How is it that the Transformers franchise has gone from being a popular Japanese toy line into some of the most Americana of movies? I think it’s safe to say that every little boy at one point has played with a Transformers toy.
It’s a winning combination; they get the ability to use the cars and trucks as racing toys while they can turn it into a fighting robot.
But do these kids really follow some sort of story as they play? Not really.
Most of the time, they just pretend that their fighting each other. Smash, boom, the world is saved, they move on to the next toy. Why do I bring this up? This is the formula that Michael Bay follows when making the live action movies.
I never thought that any of the Transformers movies were technically good movies (though the first was at least fun) as they all contain similar lengthy running times, stories that seem to forget logic and loud battles that go on longer then both World Wars!
It’s pretty obvious that we don’t come in to Transformers for an intellectual conversation, but I do expect something that’s at least fun.
“Transformers: Age of Extinction” does not define what a fun blockbuster should be.
Gone are Shia LaBeouf and the military point of view. Instead, we have a robotics inventor Cade Yeager (played by Mark Wahlberg) in Texas who does his best to provide for his teenage daughter Tessa (played by Nicola Peltz).
He purchases a rusty truck that he tries to fix, only to find out that he’s discovered Optimus Prime, the leader of the autobot creatures from the previous movies.
He learns that after the Chicago war of the last movie, the CIA has started to hunt all aliens on earth, regardless if they’re good autobots or evil decepticons.
Speaking of which, CIA agent Harold Attinger (played by Kelsey Grammer) discovers Optimus’ location and goes after Cade and his daughter.
They manage to escape the government forces thanks to Optimus and Tessa’s boyfriend Shane (played by Jack Reynor).
Optimus calls out the few autobots left including Bumblebee and Hound (played by John Goodman) to discuss finding out what’s happened to their robot brothers.
They make their way over to KSI, a successful robotics corporation, to find that the rest of the autobots have been dismantled so that the company’s head Joshua Joyce (played by Stanley Tucci) can make his own transformers.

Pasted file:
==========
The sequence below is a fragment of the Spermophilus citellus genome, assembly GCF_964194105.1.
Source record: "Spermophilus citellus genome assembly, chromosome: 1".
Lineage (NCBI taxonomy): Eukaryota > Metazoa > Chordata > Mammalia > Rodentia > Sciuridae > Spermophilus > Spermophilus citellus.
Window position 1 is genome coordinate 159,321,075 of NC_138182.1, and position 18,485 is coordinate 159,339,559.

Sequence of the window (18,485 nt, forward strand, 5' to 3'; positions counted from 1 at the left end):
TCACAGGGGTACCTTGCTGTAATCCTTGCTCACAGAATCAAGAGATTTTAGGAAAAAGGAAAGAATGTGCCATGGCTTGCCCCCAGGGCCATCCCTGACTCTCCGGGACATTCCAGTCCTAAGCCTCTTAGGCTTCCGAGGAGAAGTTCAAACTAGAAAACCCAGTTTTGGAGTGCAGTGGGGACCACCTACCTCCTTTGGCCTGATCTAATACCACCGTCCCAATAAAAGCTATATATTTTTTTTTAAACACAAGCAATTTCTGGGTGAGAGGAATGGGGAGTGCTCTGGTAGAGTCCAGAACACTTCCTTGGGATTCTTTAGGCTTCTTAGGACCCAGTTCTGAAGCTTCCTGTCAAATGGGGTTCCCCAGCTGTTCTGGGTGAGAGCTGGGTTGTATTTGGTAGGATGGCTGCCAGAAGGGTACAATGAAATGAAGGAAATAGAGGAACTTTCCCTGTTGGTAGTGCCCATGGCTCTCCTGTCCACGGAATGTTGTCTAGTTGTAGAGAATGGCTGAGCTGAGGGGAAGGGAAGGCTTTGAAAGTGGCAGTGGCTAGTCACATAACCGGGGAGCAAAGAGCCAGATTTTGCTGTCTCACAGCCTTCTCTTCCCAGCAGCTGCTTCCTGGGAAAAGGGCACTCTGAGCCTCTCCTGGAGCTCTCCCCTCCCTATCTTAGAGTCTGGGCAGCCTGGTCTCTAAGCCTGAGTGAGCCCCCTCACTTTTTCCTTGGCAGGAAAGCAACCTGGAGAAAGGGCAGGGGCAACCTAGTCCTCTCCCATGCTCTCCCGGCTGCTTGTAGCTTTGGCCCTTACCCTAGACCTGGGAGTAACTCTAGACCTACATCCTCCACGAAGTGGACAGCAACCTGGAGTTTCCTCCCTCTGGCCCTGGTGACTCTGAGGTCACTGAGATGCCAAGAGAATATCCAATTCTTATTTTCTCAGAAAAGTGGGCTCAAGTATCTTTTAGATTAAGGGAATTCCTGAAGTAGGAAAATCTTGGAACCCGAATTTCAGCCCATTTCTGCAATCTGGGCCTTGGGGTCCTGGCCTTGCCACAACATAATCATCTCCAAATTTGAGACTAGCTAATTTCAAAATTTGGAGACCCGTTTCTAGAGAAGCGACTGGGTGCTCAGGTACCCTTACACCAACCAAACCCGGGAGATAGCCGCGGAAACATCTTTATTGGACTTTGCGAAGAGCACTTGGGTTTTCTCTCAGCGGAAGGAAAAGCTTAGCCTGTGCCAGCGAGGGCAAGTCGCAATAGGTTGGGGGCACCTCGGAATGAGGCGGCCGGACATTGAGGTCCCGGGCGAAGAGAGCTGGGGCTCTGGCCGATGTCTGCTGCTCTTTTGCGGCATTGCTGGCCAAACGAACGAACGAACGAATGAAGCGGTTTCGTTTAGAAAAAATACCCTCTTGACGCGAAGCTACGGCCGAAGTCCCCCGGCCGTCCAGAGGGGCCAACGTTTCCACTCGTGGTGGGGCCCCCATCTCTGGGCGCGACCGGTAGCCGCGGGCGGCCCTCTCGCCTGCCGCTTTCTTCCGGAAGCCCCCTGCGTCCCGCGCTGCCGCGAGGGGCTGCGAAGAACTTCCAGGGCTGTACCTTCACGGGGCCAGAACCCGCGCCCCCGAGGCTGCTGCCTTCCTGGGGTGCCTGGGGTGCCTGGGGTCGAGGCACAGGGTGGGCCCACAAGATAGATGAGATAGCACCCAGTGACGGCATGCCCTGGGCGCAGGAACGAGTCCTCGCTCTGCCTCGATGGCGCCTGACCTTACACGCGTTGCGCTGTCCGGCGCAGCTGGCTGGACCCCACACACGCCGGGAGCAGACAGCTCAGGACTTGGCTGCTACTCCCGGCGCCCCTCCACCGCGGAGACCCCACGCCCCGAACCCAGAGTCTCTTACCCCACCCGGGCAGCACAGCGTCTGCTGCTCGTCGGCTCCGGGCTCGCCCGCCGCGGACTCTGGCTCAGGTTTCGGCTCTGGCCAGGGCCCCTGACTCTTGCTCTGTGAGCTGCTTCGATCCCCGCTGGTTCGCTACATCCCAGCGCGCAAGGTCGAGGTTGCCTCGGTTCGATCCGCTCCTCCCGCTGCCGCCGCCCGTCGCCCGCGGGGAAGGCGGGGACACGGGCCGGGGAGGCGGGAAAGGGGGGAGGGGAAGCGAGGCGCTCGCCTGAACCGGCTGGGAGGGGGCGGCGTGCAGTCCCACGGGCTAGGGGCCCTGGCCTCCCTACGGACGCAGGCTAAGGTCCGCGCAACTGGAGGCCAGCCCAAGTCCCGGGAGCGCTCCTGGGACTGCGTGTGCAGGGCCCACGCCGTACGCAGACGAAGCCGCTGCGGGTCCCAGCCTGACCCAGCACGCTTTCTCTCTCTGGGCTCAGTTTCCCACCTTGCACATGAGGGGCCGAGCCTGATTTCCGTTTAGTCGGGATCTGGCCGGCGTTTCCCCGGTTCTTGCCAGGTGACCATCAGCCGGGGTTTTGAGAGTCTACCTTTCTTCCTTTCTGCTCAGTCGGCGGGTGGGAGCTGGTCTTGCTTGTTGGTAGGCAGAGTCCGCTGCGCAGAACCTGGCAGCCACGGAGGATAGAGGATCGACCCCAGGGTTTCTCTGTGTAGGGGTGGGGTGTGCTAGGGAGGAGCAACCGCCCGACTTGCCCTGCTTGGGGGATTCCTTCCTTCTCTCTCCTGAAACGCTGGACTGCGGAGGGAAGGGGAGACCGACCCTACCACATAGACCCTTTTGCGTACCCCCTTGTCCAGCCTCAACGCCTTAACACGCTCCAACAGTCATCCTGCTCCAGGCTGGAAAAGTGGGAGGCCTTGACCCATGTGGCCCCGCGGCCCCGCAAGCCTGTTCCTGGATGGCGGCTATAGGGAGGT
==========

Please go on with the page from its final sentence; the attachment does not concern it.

This includes a reborn decepticon, Galvitron, who was Megatron in the other movies
I’m gonna stop there, because there’s only so much exposition I can talk about.
I think that I liked this better then two and three, but that’s not saying much. “Transformers: Age of Extinction” manages to make the same mistakes from before. It’s also overlong at nearly three hours and battle scenes never want to end.
The best way to describe all of the Transformers movies is like going to a loud party.
At first, you do get into the over the top attitudes of everyone and their actions, but you eventually want to leave that party to do something else.
Transformers just doesn’t know when to end. Most kids won’t have the patience to sit through a movie that long, even if robot fights are all they came for.
Now are the robot fights good? A lot of them do have some inspired moments of creativity, especially when the dinobots come in. Just seeing Optimus Prime riding a fire breathing metal T-rex was cool.
But as I’ve said, the battles go on and on. They were dragged out for so long I got to the point of nearly nodding off.
Surprisingly, the best moments come not from the action, but from our leading actors. Mark Wahlberg, Kelsey Grammer, and Stanley Tucci are fun to watch, bringing plenty of charisma.
They all are in on the film’s goofy nature, and play goofy characters themselves. They even get in some really good laughs. But my consistent question is this, “Why does this movie have to be a whole three hours long?”
I’ll give this one Autobot logo out of five. I can tell just on the tone that Michael Bay is getting sick of these Transformers movies and maybe he should call it quits from this point… or at least shorten his films to an hour and a half in length. That’s all anyone really wanted in the first place.